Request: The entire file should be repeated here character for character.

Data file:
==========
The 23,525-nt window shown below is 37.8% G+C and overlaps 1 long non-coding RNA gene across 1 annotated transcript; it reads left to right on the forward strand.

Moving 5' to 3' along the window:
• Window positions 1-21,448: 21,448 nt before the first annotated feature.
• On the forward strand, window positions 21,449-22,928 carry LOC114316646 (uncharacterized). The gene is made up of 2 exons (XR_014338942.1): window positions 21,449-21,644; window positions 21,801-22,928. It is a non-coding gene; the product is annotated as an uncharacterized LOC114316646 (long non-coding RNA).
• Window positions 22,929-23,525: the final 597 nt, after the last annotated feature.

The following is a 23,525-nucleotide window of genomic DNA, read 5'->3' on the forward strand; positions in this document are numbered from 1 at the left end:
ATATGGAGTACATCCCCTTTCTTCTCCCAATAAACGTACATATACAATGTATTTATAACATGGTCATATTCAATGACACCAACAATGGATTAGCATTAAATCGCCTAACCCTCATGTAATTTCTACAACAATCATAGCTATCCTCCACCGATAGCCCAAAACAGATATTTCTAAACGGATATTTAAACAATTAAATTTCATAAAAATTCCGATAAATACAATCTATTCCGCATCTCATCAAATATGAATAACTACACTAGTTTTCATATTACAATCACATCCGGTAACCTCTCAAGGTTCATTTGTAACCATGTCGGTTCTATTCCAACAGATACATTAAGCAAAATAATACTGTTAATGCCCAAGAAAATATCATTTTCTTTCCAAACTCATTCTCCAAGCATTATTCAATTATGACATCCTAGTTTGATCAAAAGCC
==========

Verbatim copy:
The 23,525-nt window shown below is 37.8% G+C and overlaps 1 long non-coding RNA gene across 1 annotated transcript; it reads left to right on the forward strand.

Moving 5' to 3' along the window:
• Window positions 1-21,448: 21,448 nt before the first annotated feature.
• On the forward strand, window positions 21,449-22,928 carry LOC114316646 (uncharacterized). The gene is made up of 2 exons (XR_014338942.1): window positions 21,449-21,644; window positions 21,801-22,928. It is a non-coding gene; the product is annotated as an uncharacterized LOC114316646 (long non-coding RNA).
• Window positions 22,929-23,525: the final 597 nt, after the last annotated feature.

The following is a 23,525-nucleotide window of genomic DNA, read 5'->3' on the forward strand; positions in this document are numbered from 1 at the left end:
ATATGGAGTACATCCCCTTTCTTCTCCCAATAAACGTACATATACAATGTATTTATAACATGGTCATATTCAATGACACCAACAATGGATTAGCATTAAATCGCCTAACCCTCATGTAATTTCTACAACAATCATAGCTATCCTCCACCGATAGCCCAAAACAGATATTTCTAAACGGATATTTAAACAATTAAATTTCATAAAAATTCCGATAAATACAATCTATTCCGCATCTCATCAAATATGAATAACTACACTAGTTTTCATATTACAATCACATCCGGTAACCTCTCAAGGTTCATTTGTAACCATGTCGGTTCTATTCCAACAGATACATTAAGCAAAATAATACTGTTAATGCCCAAGAAAATATCATTTTCTTTCCAAACTCATTCTCCAAGCATTATTCAATTATGACATCCTAGTTTGATCAAAAGCC